What is Diabetic Retinopathy?

In people with diabetes, high blood sugar levels can damage and change blood vessels in the retina, the back of the eye that sense light and helps send images to the brain. A healthy retina is necessary for good vision. In some people with diabetic retinopathy, these blood vessels in the retina may swell and leak fluid. In other, abnormal new blood vessels grow on the surface of the retina. These new blood vessels can bleed into the eye and block vision. Diabetic retinopathy usually affects both eyes.

The chance of getting retinopathy and having a more severe form is greater when:

  • You have had diabetes for a long time
  • Your diabetes has been poorly controlled

During a dilated diabetic eye exam, your ophthalmologist will see:

  • Early Stages (Nonproliferative Retinopathy): blood vessels in the eye that are larger in certain spots (microaneurysms), blood vessels that are blocked, and/or small amounts of bleeding (retinal hemorrhages) and fluid leaking into the retina
  • Advanced Stages (Proliferative Retinopathy): New blood vessels starting to grow in the eye that are fragile and can bleed and/or small scars forming on the retina and in other parts of the eye

Symptoms of Diabetic Retinopathy

There are typically no symptoms and no pain in the early stages. As the disease progresses and damage begins to happen, visual symptoms will begin to appear. Common symptoms are:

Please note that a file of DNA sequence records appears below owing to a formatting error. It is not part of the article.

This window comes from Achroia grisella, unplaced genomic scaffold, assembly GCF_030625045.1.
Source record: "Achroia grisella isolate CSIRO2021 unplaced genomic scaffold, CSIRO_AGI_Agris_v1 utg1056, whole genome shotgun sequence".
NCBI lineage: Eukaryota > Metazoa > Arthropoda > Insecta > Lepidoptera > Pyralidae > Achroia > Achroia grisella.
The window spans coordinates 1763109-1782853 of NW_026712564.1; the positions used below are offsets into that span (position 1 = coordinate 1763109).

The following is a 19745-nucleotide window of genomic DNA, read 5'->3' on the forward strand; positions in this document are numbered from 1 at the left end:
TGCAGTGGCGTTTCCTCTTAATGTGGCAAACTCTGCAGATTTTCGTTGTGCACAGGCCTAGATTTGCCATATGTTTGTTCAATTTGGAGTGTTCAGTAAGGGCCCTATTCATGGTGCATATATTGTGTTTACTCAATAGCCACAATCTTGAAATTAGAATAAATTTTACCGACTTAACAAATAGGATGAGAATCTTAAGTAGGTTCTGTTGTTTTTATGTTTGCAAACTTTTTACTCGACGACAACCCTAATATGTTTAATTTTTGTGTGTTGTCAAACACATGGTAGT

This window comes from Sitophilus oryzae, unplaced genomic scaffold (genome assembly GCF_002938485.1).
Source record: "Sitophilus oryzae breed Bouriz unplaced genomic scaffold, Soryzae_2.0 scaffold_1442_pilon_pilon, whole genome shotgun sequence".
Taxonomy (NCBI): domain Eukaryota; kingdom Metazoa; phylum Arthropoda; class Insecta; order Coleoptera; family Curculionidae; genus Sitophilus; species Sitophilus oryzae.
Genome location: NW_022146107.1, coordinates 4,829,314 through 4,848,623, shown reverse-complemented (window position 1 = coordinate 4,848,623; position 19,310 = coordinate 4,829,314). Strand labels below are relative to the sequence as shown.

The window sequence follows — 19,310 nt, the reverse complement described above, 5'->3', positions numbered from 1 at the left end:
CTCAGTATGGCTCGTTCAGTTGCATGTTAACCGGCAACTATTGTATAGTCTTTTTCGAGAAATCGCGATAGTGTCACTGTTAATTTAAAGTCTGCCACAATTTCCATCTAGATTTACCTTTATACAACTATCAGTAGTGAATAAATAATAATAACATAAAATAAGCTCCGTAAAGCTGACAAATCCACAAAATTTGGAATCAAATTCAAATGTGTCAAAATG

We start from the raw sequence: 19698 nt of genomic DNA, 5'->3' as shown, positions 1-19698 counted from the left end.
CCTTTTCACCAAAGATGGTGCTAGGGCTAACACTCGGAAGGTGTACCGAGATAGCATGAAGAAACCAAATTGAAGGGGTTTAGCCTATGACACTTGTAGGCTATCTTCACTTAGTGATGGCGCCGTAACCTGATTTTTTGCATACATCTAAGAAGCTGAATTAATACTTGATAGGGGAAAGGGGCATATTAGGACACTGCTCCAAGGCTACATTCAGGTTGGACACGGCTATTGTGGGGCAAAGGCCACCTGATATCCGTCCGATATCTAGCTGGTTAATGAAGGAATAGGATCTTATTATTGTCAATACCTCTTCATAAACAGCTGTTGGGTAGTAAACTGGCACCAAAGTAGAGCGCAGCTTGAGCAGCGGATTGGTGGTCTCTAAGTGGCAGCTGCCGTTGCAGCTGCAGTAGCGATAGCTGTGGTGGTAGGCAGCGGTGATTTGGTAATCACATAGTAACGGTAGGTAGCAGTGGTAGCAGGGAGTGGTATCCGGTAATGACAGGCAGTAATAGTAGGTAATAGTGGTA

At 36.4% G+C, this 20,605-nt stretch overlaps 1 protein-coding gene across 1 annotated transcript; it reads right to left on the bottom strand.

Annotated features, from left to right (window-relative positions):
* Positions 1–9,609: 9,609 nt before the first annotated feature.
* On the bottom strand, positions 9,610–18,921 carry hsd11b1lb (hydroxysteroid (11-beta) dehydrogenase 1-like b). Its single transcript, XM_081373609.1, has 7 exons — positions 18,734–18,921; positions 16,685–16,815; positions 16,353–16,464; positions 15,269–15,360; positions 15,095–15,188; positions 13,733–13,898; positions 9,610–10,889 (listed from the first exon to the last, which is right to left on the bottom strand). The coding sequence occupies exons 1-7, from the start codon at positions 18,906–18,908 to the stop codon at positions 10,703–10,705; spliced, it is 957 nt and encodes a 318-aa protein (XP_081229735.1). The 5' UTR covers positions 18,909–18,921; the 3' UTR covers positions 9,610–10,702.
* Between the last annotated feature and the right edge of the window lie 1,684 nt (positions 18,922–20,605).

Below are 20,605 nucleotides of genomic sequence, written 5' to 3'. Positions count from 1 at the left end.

• Blurred vision and slow loss of vision
  • Floaters
  • Shadows or missing areas of vision
  • Trouble seeing at night

How is Diabetic Retinopathy treated?

People with early stage (nonproliferative) of diabetic retinopathy may not need treatment. However, they should be closed followed by ophthalmologist and should control levels of blood sugar, blood pressure and blood cholestrol.
Once your ophthalmologist notices new blood vessels growing in your retina (proliferative), treatment is usually needed.
Several procedures or surgeries are the main treatments:

  • Scatter Retinal Laser treatment – laser creates small burns in the retina where there are abnormal blood vessels. It is used to keep vessels from leaking or to get rid of abnormal, fragile vessels.
  • Intravitreal Injections – steroid drugs are injected into the eye to prevent abnormal vessels from growing
  • Vitrectomy – a surgical procedure where the vitreous gel that is clouded with blood is removed

Although these treatments have high success rates in reducing vision loss, they do not cure diabetic retinopathy. You may need treatment more than once to protect your sight.

To learn more: Facts about Diabetic Eye Disease/Diabetic Retinopathy from the National Eye Institute